Sam Pizzigati

How concentrated wealth and corporate power nurture the greed of thieves

What makes for a thieving culture? An overabundance of pickpockets? Tsunamis of burglary and shoplifting?

Most definitely not. To truly gauge a society’s larcenous leanings, many of us would posit, we need to look beyond the nimble-fingered and focus more on the smooth-talkers, the power-suited flimflammers who thrive in any society where significant numbers of people feel a driving need to get rich quick.

The most recent example? Federal prosecutors last month charged the crypto currency CEO phenom Sam Bankman-Fried with committing “one of the biggest financial frauds in American history.” The 30-year-old billionaire, the Securities and Exchange Commission charges in a separate filing, built an immense financial empire on a “house of cards.”

The executive now trying to pick up those cards — the new CEO of Bankman-Fried’s FTX cryptocurrency exchange — says his predecessor simply engaged in “old-fashioned embezzlement,” not even stopping to bother with the “highly sophisticated” thieving of Enron’s fabled executive crooks a generation ago.

Right before Bankman-Fried’s brief appearance on America’s economic stage, the nation’s face of fraud belonged to Elizabeth Holmes, the founding CEO of the health-tech company Theranos.

Holmes raised some $900 million from a “star-studded” list of investors who ranged from media mogul Rupert Murdock to Henry Kissinger. Early in 2021, a federal jury convicted her of various frauds in what the Washington Postcalled “the most high-profile test of whether Silicon Valley’s “fake it until you make it” ethos could withstand legal scrutiny.”

The hustles of our Bankman-Frieds and Elizabeth Holmeses can certainly make for entertaining reading. But Freya Berry, a veteran corporate fraud investigator, sees their scams “as not as unusual as you might think” — and not as entertaining either. With “rewards high” and “penalties higher,” she notes, corporate miscreants “go to great pains to conceal” their nefarious ways, even “making death threats to whistleblowers.”

We need these whistleblowers. We also need to understand that our thieving culture rests on more than the outright larceny of our indicted corporate crooks. Our most accomplished corporate thieves, in fact, never fear indictment. They steal in broad daylight. They regularly steal livelihoods — from the thousands upon thousands of men and women who’ve worked ever so diligently, sometimes for many years, to make them fabulously rich.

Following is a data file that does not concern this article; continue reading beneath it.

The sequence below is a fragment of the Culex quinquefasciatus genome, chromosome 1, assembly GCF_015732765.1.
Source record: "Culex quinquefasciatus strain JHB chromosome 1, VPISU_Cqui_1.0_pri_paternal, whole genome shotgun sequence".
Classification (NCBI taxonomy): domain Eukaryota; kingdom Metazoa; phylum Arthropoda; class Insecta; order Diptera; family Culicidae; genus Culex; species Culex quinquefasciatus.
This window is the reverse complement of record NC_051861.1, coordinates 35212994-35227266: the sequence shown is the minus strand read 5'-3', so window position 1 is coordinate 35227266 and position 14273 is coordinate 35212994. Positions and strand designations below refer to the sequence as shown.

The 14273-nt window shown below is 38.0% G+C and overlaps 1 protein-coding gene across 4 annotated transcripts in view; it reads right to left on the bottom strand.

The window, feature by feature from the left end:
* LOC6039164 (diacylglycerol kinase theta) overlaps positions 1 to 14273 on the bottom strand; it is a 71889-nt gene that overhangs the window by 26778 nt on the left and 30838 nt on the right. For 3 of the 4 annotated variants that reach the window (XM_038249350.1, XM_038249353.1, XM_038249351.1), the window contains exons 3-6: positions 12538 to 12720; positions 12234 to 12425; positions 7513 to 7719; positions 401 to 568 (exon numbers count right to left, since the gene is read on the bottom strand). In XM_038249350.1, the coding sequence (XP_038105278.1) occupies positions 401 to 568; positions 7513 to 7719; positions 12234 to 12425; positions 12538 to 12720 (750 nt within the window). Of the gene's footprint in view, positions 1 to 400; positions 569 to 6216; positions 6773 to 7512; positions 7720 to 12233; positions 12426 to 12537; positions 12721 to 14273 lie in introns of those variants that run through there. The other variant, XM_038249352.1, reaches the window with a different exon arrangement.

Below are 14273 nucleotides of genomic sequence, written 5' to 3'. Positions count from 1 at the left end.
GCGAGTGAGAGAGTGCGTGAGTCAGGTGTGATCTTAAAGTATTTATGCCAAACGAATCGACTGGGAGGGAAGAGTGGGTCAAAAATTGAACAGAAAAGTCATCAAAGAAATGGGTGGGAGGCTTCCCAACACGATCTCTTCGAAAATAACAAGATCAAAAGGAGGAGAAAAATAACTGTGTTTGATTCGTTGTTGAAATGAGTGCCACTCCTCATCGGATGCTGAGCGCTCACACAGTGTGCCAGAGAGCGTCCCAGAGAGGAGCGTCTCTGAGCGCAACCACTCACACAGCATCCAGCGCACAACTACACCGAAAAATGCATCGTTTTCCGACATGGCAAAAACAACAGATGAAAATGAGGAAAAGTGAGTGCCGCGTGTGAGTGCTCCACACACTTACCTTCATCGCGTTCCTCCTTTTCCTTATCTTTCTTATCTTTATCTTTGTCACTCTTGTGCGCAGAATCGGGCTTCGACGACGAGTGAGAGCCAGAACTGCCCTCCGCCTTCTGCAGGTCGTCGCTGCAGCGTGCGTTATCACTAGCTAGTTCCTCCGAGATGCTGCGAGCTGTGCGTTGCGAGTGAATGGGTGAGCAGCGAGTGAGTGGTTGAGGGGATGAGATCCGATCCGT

We’re now living through an intense stretch of this theft. Tech’s top execs are now laying off workers at a fearsome rate. Earlier this month, Microsoft announced plans to pink-slip some 10,000 workers. Amazon is cutting 18,000, Google parent Alphabet 12,000, IBM nearly 4,000. Overall, estimatesForbes, tech firms have so far this month alone given the heave-ho to 56,000 employees.

What makes these layoffs “thefts”? Simple avarice. Investors on Wall Street “expected more growth,” explainsGrid economics analyst Matthew Zeitlin, than Big Tech companies “are currently showing.” That has Big Tech share prices sinking, “and any time share prices fall, investors and executives get antsy — and workers often pay the price.”

Meanwhile, the antsy CEOs slashing all these jobs are continuing to stuff dollars into their own personal pockets, at overall pay rates that rarely dare drop below a quarter-million dollars a week.

This past October, Microsoft disclosed that chief exec Satya Nadella’s annual compensation had jumped 10.2 percent to just under $55 million. Nadella now makes more in one year than the typical Microsoft employee can make in 289 years. Back in 2018, the typical Microsoft worker only had to labor 154 years to earn what the company’s CEO made in just one.

This past December brought news that Alphabet’s Sundar Pichai has a new three-year “performance” package that stands to award him $210 million.

Execs like these set a thieving tone for our entire society. Their grand fortunes don’t just make the rest of us feel ever poorer. They leave us ever more vulnerable to the con artists who promise shortcuts to jackpots.

And this larceny from our corporate world’s most “respected” chief execs supplies the con artists among us with rationalizations for their own scamming behaviors. The corporate big boys play their games, they tell themselves, we play ours.

Societies that let enormous wealth concentrate in the pockets of a few make all this inevitable. They nurture greed and grasping. They always have. They always will.

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